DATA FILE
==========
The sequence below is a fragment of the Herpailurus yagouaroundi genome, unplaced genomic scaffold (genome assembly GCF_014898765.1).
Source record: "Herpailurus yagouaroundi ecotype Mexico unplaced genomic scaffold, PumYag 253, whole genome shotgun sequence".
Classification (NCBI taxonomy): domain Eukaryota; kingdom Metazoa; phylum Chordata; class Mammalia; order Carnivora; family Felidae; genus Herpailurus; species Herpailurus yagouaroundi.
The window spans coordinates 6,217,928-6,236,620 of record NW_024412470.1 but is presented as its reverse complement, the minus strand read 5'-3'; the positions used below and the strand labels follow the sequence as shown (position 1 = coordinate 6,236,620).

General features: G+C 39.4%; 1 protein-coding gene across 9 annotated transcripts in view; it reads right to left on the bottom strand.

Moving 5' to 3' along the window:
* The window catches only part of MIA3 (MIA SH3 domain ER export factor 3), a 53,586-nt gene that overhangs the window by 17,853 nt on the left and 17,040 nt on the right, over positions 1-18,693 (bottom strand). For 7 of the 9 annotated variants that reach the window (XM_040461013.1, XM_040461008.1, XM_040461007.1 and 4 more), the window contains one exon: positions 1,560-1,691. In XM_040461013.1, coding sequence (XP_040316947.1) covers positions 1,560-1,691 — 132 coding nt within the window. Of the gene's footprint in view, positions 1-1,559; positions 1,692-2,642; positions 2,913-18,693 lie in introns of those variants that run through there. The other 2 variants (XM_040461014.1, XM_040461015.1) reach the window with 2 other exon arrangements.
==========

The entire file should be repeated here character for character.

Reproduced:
The sequence below is a fragment of the Herpailurus yagouaroundi genome, unplaced genomic scaffold (genome assembly GCF_014898765.1).
Source record: "Herpailurus yagouaroundi ecotype Mexico unplaced genomic scaffold, PumYag 253, whole genome shotgun sequence".
Classification (NCBI taxonomy): domain Eukaryota; kingdom Metazoa; phylum Chordata; class Mammalia; order Carnivora; family Felidae; genus Herpailurus; species Herpailurus yagouaroundi.
The window spans coordinates 6,217,928-6,236,620 of record NW_024412470.1 but is presented as its reverse complement, the minus strand read 5'-3'; the positions used below and the strand labels follow the sequence as shown (position 1 = coordinate 6,236,620).

General features: G+C 39.4%; 1 protein-coding gene across 9 annotated transcripts in view; it reads right to left on the bottom strand.

Moving 5' to 3' along the window:
* The window catches only part of MIA3 (MIA SH3 domain ER export factor 3), a 53,586-nt gene that overhangs the window by 17,853 nt on the left and 17,040 nt on the right, over positions 1-18,693 (bottom strand). For 7 of the 9 annotated variants that reach the window (XM_040461013.1, XM_040461008.1, XM_040461007.1 and 4 more), the window contains one exon: positions 1,560-1,691. In XM_040461013.1, coding sequence (XP_040316947.1) covers positions 1,560-1,691 — 132 coding nt within the window. Of the gene's footprint in view, positions 1-1,559; positions 1,692-2,642; positions 2,913-18,693 lie in introns of those variants that run through there. The other 2 variants (XM_040461014.1, XM_040461015.1) reach the window with 2 other exon arrangements.